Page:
SPONSORED: Keeping dental professionals ahead in changing times

Tim O'BrienA conversation with TIMOTHY O’BRIEN, Clinical Associate Professor in Restorative Dentistry (Education) and Programme Lead in Periodontology, Peninsula Dental School at the University of Plymouth

Peninsula Dental School (PDS) provides undergraduate, postgraduate and continuing professional development courses in dentistry. The school, based in the historic port town of Plymouth, in the southwest of England, aims to equip its students with the tools to keep up to date with the challenges and developments of evidence-based dentistry.

What kinds of courses do you offer?

We offer a wide range of taught courses within the dental school, including research skills, health service leadership and management. We have two full-time undergraduate courses in dental surgery and dental therapy & hygiene, and three part-time master’s courses. The MSc in restorative dentistry has been running the longest and is the most popular, although the two other MScs — in minor oral surgery and periodontology — are filling up fast. We also have a programme of continuing professional development activities.

Our postgraduate courses are clinically focused, and we have a wide range of participants, from general dentists, through specialist trainees, to university clinical academics looking to progress their careers. As well as providing a theoretical framework, and the skills needed to access and evaluate the most up-to-date literature, the courses also give students the opportunity to practice selected skills under expert tutelage in the ‘phantom head’ facilities, on mannequin heads. Students can also get advice and support from specialists and consultants when treating patients in their own practice.

Why is continuing professional development important for dental practitioners?

The area in which we work is changing. Our patients’ needs are becoming more complicated, and there are plans to change the way dental teams work. This will mean that hygienists and therapists will be able to provide more routine care, leaving dentists to use their expertise for more complex treatment and cases.

More and more practitioners are providing care outside of the NHS. These individuals will need to be able to provide a high standard of care to patients who are increasingly aware of the choices that they have open to them, and who may expect more from their treatment.

Also, dental care itself is changing rapidly, as the use of evidence-based care increases and cutting-edge technologies are introduced. Dentists need to keep up to date with developments. This is particularly important as the past is littered with ideas that were going to ‘revolutionize’ dentistry, but failed to live up to expectations.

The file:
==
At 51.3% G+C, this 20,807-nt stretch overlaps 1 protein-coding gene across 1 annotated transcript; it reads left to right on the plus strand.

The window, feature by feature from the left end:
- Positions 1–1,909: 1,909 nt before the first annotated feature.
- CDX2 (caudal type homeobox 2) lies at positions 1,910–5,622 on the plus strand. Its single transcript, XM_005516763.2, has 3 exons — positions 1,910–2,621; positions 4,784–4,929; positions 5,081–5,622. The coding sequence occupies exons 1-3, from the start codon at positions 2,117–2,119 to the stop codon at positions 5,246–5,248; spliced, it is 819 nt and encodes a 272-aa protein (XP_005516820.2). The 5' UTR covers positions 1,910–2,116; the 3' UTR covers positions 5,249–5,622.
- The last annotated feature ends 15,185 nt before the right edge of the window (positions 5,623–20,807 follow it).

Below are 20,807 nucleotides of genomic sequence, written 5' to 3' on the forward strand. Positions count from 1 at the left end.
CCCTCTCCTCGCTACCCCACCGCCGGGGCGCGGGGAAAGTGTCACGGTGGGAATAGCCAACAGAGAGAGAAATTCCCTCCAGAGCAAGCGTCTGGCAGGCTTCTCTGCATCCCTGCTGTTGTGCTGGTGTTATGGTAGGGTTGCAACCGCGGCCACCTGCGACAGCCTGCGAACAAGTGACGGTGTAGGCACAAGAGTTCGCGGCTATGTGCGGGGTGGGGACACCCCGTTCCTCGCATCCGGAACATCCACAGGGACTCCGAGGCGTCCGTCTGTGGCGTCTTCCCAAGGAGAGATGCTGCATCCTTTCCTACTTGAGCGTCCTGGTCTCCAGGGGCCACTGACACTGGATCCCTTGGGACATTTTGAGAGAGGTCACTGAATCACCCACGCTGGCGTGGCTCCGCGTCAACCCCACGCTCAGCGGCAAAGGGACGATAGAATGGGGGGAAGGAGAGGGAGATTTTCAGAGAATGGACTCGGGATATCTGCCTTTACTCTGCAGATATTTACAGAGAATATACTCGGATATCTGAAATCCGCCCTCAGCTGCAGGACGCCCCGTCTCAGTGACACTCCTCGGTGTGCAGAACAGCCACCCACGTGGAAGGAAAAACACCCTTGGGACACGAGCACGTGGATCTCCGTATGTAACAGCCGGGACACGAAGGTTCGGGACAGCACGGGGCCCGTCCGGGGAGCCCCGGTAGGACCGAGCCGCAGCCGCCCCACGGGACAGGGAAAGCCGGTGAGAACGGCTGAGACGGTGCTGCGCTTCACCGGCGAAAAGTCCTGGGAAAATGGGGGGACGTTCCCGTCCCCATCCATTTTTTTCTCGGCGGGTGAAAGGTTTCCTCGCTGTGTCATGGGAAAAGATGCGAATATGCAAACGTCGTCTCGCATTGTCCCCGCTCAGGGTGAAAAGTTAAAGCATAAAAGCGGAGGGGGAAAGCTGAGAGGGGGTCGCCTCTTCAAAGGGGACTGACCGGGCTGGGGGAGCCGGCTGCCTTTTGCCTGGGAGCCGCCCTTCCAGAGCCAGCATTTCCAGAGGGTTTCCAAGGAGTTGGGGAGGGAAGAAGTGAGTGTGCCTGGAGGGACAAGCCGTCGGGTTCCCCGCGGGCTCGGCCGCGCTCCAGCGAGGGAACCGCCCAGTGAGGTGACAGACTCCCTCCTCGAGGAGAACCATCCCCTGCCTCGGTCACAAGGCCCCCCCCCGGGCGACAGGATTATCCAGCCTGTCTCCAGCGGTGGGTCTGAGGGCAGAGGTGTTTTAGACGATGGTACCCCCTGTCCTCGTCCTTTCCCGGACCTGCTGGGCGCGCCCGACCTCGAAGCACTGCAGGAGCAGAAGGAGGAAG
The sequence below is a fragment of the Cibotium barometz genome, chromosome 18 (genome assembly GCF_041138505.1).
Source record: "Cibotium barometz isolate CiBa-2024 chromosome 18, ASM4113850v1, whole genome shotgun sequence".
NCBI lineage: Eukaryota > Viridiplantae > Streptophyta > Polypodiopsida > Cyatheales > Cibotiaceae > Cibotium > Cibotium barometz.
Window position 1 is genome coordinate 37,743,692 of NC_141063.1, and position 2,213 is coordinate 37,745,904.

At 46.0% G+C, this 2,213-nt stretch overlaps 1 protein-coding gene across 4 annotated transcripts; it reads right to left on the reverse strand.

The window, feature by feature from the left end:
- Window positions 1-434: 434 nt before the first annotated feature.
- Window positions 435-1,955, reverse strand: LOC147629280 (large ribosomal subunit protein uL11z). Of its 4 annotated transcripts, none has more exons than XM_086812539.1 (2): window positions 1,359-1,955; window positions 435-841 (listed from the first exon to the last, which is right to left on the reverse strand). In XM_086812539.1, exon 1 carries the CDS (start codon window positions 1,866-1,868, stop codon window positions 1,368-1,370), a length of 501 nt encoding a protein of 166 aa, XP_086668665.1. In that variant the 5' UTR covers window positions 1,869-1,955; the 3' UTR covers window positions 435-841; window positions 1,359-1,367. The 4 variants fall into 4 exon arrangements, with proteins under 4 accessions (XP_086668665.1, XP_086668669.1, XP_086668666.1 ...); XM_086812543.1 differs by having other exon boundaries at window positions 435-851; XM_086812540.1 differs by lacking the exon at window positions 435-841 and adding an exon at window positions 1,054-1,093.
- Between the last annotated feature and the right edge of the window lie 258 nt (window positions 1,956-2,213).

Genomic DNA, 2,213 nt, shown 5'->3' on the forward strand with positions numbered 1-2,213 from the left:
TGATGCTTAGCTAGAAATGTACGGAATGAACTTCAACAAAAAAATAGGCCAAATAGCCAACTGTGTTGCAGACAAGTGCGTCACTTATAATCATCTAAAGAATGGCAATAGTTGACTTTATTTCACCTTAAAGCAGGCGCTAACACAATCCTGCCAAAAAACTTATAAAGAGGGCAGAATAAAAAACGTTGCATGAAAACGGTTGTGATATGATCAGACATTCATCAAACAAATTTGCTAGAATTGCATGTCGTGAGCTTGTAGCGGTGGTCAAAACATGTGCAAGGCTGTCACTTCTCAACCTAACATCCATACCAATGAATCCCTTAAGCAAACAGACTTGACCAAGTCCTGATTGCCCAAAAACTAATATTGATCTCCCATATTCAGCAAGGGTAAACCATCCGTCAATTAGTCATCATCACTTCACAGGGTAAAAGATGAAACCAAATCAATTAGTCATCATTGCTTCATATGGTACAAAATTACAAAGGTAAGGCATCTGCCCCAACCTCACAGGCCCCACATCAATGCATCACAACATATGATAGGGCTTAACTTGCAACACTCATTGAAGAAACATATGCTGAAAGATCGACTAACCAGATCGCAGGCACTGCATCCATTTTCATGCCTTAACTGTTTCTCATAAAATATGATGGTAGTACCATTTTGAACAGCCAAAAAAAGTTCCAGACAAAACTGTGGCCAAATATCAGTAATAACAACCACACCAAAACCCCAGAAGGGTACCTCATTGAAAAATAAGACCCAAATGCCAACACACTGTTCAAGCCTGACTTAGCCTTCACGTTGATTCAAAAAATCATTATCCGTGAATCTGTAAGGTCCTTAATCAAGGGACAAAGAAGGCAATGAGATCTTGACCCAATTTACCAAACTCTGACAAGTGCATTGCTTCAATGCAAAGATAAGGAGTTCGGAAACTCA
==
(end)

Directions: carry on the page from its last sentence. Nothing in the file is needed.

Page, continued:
One of the main advantages to undertaking a Master’s level course is that students develop skills in researching and appraising new techniques which will last them for the rest of their career. Material taught on a course can date rapidly, but practitioners with the skills to be able to research and appraise the new approaches can continue to provide current, effective and reliable care for their patients, throughout their professional lives.

What makes Plymouth different to other dental schools?

Our enthusiasm for teaching, our interest in providing the best education that we can for our students, and our many years of clinical experience is what makes us distinctive. This is reflected in the quality of our students, and in our achievement in the national league tables. We were pleased to see that our most recent cohort of graduates gave us a 100% score for student satisfaction, giving us the joint top position in the National Student Survey.

What is the primary piece of advice you would offer to a dental practitioner looking to update or extend their skills?

The future is all about quality and not just quantity of care, when viewed from the individual practitioner’s point of view. Practitioners need to ensure that any courses they do are at an appropriate level, which is usually level 7 — or Master’s. They also need to find a course that enrols a relatively small number of participants, in order to ensure the best interaction between students and staff during teaching. Don’t be one of a huge crowd.

In my personal experience, dentists make better progress after taking a long, structured course of study rather than a lot of short courses, as the longer-term teaching adds progressive ‘layers’ to their abilities.

Why is the Award of Accreditation from the Royal College of Surgeons in England important?

In January 2018 we received accreditation for our postgraduate education programmes aimed at general dentists. This is recognition that our courses have achieved the standards set by one of the most respected independent bodies in medical education. This validates the quality of our teaching, our support for students, and our achievements, and means that our students can be sure that it’s not just us who think our courses are great!

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